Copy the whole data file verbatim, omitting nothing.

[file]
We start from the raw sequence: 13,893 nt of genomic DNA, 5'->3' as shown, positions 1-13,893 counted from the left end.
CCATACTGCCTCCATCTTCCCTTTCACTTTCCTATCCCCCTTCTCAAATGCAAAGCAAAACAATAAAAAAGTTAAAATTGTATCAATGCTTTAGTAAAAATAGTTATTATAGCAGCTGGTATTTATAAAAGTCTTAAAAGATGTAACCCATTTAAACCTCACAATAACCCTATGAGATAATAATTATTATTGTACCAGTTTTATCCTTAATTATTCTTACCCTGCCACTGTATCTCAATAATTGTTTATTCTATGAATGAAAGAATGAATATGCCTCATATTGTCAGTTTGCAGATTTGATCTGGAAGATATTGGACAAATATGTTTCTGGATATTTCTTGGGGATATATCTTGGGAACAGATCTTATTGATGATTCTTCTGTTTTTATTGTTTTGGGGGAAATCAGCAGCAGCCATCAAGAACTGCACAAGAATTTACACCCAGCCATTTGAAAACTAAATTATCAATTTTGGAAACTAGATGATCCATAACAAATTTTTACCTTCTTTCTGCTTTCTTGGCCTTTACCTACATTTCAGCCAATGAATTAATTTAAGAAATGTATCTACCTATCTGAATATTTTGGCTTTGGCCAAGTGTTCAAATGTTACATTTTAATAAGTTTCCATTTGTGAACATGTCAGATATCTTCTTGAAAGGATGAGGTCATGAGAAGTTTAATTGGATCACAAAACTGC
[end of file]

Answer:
We start from the raw sequence: 13,893 nt of genomic DNA, 5'->3' as shown, positions 1-13,893 counted from the left end.
CCATACTGCCTCCATCTTCCCTTTCACTTTCCTATCCCCCTTCTCAAATGCAAAGCAAAACAATAAAAAAGTTAAAATTGTATCAATGCTTTAGTAAAAATAGTTATTATAGCAGCTGGTATTTATAAAAGTCTTAAAAGATGTAACCCATTTAAACCTCACAATAACCCTATGAGATAATAATTATTATTGTACCAGTTTTATCCTTAATTATTCTTACCCTGCCACTGTATCTCAATAATTGTTTATTCTATGAATGAAAGAATGAATATGCCTCATATTGTCAGTTTGCAGATTTGATCTGGAAGATATTGGACAAATATGTTTCTGGATATTTCTTGGGGATATATCTTGGGAACAGATCTTATTGATGATTCTTCTGTTTTTATTGTTTTGGGGGAAATCAGCAGCAGCCATCAAGAACTGCACAAGAATTTACACCCAGCCATTTGAAAACTAAATTATCAATTTTGGAAACTAGATGATCCATAACAAATTTTTACCTTCTTTCTGCTTTCTTGGCCTTTACCTACATTTCAGCCAATGAATTAATTTAAGAAATGTATCTACCTATCTGAATATTTTGGCTTTGGCCAAGTGTTCAAATGTTACATTTTAATAAGTTTCCATTTGTGAACATGTCAGATATCTTCTTGAAAGGATGAGGTCATGAGAAGTTTAATTGGATCACAAAACTGC